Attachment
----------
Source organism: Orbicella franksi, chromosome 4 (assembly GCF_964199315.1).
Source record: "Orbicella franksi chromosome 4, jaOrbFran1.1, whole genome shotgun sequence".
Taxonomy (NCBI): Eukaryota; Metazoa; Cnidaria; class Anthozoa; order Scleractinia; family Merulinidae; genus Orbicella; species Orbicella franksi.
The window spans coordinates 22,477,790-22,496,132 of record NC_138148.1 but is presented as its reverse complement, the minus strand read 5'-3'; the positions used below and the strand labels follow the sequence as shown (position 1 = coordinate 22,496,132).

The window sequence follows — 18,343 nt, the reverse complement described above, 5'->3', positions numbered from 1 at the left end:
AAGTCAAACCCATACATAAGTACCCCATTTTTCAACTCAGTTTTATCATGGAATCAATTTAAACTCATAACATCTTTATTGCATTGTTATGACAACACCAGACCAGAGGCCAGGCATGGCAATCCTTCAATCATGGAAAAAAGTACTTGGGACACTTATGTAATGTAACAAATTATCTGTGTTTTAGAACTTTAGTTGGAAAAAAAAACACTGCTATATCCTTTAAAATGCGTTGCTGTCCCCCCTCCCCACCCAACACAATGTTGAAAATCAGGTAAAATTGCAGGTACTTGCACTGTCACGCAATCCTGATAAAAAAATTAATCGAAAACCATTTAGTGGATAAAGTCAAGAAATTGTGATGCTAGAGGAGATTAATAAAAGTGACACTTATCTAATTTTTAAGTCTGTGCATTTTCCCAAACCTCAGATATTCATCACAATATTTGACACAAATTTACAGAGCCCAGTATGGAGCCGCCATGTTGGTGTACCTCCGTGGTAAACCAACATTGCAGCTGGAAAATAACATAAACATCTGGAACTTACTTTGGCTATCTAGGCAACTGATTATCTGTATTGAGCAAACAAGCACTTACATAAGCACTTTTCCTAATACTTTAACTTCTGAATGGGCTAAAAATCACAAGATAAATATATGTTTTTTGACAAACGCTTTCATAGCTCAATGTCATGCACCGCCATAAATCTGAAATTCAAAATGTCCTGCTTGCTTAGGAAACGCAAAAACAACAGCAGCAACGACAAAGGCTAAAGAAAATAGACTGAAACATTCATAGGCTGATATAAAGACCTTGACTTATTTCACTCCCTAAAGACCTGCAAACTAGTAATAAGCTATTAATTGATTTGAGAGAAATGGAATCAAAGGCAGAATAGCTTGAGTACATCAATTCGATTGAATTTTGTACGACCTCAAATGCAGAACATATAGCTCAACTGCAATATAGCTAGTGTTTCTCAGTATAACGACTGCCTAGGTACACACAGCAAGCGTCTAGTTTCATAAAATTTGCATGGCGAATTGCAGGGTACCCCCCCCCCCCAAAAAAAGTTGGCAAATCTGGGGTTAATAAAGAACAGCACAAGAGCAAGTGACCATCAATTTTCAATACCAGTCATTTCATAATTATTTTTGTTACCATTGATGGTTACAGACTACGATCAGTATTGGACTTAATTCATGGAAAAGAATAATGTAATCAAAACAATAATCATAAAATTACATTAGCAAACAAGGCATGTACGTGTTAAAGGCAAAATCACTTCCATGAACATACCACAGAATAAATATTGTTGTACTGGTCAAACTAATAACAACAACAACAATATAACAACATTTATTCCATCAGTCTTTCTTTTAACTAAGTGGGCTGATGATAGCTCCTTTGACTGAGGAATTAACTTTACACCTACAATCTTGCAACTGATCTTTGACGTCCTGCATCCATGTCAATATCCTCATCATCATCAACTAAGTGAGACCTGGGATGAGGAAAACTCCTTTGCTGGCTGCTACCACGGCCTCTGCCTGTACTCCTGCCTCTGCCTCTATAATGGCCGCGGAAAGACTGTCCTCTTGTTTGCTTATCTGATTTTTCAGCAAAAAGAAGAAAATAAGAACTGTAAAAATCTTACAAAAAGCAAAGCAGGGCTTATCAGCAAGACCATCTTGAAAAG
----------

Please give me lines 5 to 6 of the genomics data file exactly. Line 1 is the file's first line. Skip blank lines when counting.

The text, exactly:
The window sequence follows — 18,343 nt, the reverse complement described above, 5'->3', positions numbered from 1 at the left end:
AAGTCAAACCCATACATAAGTACCCCATTTTTCAACTCAGTTTTATCATGGAATCAATTTAAACTCATAACATCTTTATTGCATTGTTATGACAACACCAGACCAGAGGCCAGGCATGGCAATCCTTCAATCATGGAAAAAAGTACTTGGGACACTTATGTAATGTAACAAATTATCTGTGTTTTAGAACTTTAGTTGGAAAAAAAAACACTGCTATATCCTTTAAAATGCGTTGCTGTCCCCCCTCCCCACCCAACACAATGTTGAAAATCAGGTAAAATTGCAGGTACTTGCACTGTCACGCAATCCTGATAAAAAAATTAATCGAAAACCATTTAGTGGATAAAGTCAAGAAATTGTGATGCTAGAGGAGATTAATAAAAGTGACACTTATCTAATTTTTAAGTCTGTGCATTTTCCCAAACCTCAGATATTCATCACAATATTTGACACAAATTTACAGAGCCCAGTATGGAGCCGCCATGTTGGTGTACCTCCGTGGTAAACCAACATTGCAGCTGGAAAATAACATAAACATCTGGAACTTACTTTGGCTATCTAGGCAACTGATTATCTGTATTGAGCAAACAAGCACTTACATAAGCACTTTTCCTAATACTTTAACTTCTGAATGGGCTAAAAATCACAAGATAAATATATGTTTTTTGACAAACGCTTTCATAGCTCAATGTCATGCACCGCCATAAATCTGAAATTCAAAATGTCCTGCTTGCTTAGGAAACGCAAAAACAACAGCAGCAACGACAAAGGCTAAAGAAAATAGACTGAAACATTCATAGGCTGATATAAAGACCTTGACTTATTTCACTCCCTAAAGACCTGCAAACTAGTAATAAGCTATTAATTGATTTGAGAGAAATGGAATCAAAGGCAGAATAGCTTGAGTACATCAATTCGATTGAATTTTGTACGACCTCAAATGCAGAACATATAGCTCAACTGCAATATAGCTAGTGTTTCTCAGTATAACGACTGCCTAGGTACACACAGCAAGCGTCTAGTTTCATAAAATTTGCATGGCGAATTGCAGGGTACCCCCCCCCCCCAAAAAAAGTTGGCAAATCTGGGGTTAATAAAGAACAGCACAAGAGCAAGTGACCATCAATTTTCAATACCAGTCATTTCATAATTATTTTTGTTACCATTGATGGTTACAGACTACGATCAGTATTGGACTTAATTCATGGAAAAGAATAATGTAATCAAAACAATAATCATAAAATTACATTAGCAAACAAGGCATGTACGTGTTAAAGGCAAAATCACTTCCATGAACATACCACAGAATAAATATTGTTGTACTGGTCAAACTAATAACAACAACAACAATATAACAACATTTATTCCATCAGTCTTTCTTTTAACTAAGTGGGCTGATGATAGCTCCTTTGACTGAGGAATTAACTTTACACCTACAATCTTGCAACTGATCTTTGACGTCCTGCATCCATGTCAATATCCTCATCATCATCAACTAAGTGAGACCTGGGATGAGGAAAACTCCTTTGCTGGCTGCTACCACGGCCTCTGCCTGTACTCCTGCCTCTGCCTCTATAATGGCCGCGGAAAGACTGTCCTCTTGTTTGCTTATCTGATTTTTCAGCAAAAAGAAGAAAATAAGAACTGTAAAAATCTTACAAAAAGCAAAGCAGGGCTTATCAGCAAGACCATCTTGAAAAG